- Time. A scene takes place at a particular time.
- Place. A scene takes place in a particular place. It provides context and creates a mood.
- Details. A scene always includes important details. These details are concrete and specific, not general or abstract. A scene also includes scensory details, which appeal to the readers sensese, the sense of sight, smell, taste, hearing, and touch.
- Action. A scene includes action, such as a confrontation, crisis, or the action and reaction of people.
- Dialogue. Not always, but often a scene include important comments and conversations.
- Details and Descriptions. Use sensory images. The details reveal the underlying story or the universal truth.
This doesn’t mean that the writer excludes expositions or a summary from a literary journalistic essay. These elements have a function. It is just that the writer keeps each of these elements separate.
Include a Lead, Content, and Ending
Whether you write about a person, place, event, idea, your story needs a lead that tells the readers the purpose of your essay and why they should read the essay. The lead also needs to persuade the reader to read the essay. So, you must write a hook. It can be a quotation, interesting fact, important point, question, anecdote.
In the body of your essay, you can write about the important facts. In addition, you can include personal opinion, thoughts, and feelings. You can also use literary devices, such as imagery, metaphor, and simile. The key point is to remember to inform and enlighten your readers.
In a short essay, you can organize your points in chronological or logical order. In a longer essay, you can organize your ideas by topic. In this case, you can use headings and subheadings.
In closing, you need to leave the reader with an important point. Otherwise, the reader will think: “So what? What was the point of writing the essay”
Your goal is not to preach or sermonize. Your goals are to entertain, inform and enlighten your reader.
For more information on how to write a lead and ending, read my earlier post. You can also learn how by reading William Zinsser’s book On Writing Well.
Tips on How to Write a Literary Journalistic Essay
There is no single method of writing a literary journalistic essay. That being said, a literary journalistic essay requires a lead, content that is based on factual information, and an ending. Here are a few tips on how to write the literary journalistic essay:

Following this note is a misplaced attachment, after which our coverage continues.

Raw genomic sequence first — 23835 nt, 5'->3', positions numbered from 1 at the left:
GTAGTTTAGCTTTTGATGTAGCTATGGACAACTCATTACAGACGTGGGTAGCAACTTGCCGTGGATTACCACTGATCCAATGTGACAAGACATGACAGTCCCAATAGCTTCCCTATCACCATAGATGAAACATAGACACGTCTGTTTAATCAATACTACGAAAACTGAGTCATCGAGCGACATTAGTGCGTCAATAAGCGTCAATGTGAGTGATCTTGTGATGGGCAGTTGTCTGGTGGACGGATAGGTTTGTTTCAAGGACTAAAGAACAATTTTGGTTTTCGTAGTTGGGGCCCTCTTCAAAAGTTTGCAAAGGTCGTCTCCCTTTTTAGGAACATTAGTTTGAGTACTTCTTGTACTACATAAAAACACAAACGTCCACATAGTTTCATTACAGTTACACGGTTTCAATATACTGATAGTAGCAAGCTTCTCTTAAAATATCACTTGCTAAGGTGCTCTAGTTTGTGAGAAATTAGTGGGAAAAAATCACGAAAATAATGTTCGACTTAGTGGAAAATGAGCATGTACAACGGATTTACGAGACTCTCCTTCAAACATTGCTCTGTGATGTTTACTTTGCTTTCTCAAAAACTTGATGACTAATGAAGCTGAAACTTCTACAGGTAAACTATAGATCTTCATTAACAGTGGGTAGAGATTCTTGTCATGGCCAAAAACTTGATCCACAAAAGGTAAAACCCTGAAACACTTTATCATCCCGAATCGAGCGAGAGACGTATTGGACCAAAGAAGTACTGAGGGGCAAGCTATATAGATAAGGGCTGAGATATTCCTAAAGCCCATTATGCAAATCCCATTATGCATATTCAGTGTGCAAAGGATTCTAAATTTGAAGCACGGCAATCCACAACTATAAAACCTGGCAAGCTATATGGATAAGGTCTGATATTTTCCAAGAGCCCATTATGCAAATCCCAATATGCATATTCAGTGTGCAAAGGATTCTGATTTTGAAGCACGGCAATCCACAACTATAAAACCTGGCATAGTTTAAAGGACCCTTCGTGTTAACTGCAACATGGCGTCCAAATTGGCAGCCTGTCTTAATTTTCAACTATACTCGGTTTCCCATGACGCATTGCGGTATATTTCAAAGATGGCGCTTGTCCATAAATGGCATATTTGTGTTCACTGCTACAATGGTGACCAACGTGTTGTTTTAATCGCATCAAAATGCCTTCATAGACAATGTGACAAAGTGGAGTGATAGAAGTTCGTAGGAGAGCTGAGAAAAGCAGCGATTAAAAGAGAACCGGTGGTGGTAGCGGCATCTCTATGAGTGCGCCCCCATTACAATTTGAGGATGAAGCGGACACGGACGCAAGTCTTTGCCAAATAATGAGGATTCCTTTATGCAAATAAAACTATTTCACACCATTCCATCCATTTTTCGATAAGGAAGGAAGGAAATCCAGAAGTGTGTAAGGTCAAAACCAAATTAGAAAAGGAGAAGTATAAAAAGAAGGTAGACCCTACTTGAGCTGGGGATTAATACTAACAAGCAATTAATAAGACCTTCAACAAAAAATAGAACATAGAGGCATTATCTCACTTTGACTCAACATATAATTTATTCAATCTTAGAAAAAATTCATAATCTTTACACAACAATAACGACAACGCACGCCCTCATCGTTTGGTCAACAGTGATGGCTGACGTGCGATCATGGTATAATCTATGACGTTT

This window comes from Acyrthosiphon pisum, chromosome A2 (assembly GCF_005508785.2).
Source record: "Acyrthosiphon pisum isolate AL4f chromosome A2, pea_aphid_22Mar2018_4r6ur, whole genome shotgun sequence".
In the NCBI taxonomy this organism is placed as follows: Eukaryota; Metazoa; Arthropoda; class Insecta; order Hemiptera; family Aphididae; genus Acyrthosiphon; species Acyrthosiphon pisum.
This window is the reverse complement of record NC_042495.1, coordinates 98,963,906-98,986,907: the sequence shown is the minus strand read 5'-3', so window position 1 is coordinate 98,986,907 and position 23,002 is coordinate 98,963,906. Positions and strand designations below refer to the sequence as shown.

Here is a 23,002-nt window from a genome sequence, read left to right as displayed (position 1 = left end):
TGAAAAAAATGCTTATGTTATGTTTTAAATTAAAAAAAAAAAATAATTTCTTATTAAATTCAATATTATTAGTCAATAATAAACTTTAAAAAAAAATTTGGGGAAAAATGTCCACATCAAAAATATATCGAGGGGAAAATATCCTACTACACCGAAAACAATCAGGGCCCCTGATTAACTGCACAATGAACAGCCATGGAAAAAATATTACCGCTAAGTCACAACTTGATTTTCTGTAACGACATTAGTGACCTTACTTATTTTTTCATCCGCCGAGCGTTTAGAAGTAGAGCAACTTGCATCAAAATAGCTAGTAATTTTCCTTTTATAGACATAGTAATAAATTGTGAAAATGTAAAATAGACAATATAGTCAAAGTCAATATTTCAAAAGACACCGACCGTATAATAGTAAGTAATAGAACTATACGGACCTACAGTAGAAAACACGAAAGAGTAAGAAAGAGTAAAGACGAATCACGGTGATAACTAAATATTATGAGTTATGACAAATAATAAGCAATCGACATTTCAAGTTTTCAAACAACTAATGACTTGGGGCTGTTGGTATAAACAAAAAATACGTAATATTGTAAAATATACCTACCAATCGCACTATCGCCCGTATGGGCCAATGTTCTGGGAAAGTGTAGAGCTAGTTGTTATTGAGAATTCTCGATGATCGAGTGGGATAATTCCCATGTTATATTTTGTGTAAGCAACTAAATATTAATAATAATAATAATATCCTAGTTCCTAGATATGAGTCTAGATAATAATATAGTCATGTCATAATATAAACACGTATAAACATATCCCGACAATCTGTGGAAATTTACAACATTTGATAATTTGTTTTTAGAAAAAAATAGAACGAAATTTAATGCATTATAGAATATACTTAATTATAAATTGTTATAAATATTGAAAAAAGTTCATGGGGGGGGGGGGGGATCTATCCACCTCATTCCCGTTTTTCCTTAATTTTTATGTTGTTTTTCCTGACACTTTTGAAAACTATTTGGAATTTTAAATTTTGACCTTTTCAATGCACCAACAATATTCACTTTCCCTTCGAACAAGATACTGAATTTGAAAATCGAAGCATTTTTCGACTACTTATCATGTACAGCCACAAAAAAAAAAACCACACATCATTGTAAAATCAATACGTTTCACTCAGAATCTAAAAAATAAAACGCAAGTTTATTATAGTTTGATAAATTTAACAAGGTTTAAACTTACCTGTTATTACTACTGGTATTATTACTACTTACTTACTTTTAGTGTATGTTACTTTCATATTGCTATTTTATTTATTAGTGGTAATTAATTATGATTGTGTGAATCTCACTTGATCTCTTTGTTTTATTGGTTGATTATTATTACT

- Learn about your subject through personal reportage. Interview others, conduct research in the library and on the Web. Immerse yourself in the story.
- Outline your story before writing it. What is your lead? What important points do you wish to make? What facts do you have? How do you intend to end your essay?
- Include a lead and ending. The lead tells the reader what your essay is about; The ending leaves your reader with a final message. What final point do you want to make?
- Use your distinctive voice. You reveal your voice by your choice of diction, choice of sentence patterns, choice literary devices, such as alliteration, imagery, metaphor, simile, and so forth.
- Write a true story about a person, place, event,or idea. Make sure that the story is interesting and informative. If it isn’t, write about something else.
- Write dramatic scenes—action, dialogue, details, setting.
- Consider narrowing your topic to a brief period of time.
- Use literary devices. Popular devices include metaphor, simile, alliteration, and imagery.
- Tell your story using the third-person point of view. (he/she)
- Make use your writing reveals a universal truth or message. Otherwise your reader’s will say: “So what? What was the point?”
- Be sure your writing informs and enlightens. Before writing, use Google to check what has been written on the topic.
- Conduct extensive research on your topic. Often you will use only a partial amount of the information that you collect. Your goal is to become a subject matter expert, so that you can write as an expert.
Resources to Help You Write a Literary Journalistic Essay
There are some excellent books available to help you in the art and craft of writing a literary journalistic essay. Here are a few of the good books you should read:
- Writing Creative Nonfiction by Philip Gerald. It provides good advice.
- The Art of Creative Nonfiction by Lee Gutkind. This is a must read.
- The Truth of the Matter: Art and Craft of Creative Nonfiction by Dinty W. Moore. This book provides good how-to advice and an anthology.
- The Fourth Genre: The Contemporary Writers of/on Creative Nonfiction by Robert Root and Michael J. Steinberg.
- The Elements of Style by Strunk and White. This book tells you how to develop your style and how to compose any writing. Buy it and internalize the advice on writing.
- Tell It Slant: Writing and Shaping Creative Nonfiction by Brenda Miller and Suzanne Paula
- On Writing Well by William Zinsser. If you want to write creative nonfiction, you should buy and master the advice in this classic text.
- The Best American Essays Series. It is published each year.
If you have any questions, please post them to this blog or send me an email at firstname.lastname@example.org .
Next, I will explain how to gather facts, so that you can write a literary journalistic essay.
Tags:content, Creative Nonfiction, ending, Lead, Literary Journalistic Essay, New Journalism, Resources, Resources on Writing Literary Journalistic Essays, Scene buiding, tipsBy Dave Hoodin Creative nonfiction Writing, Creative Writing, Literary Journalistic Essay on .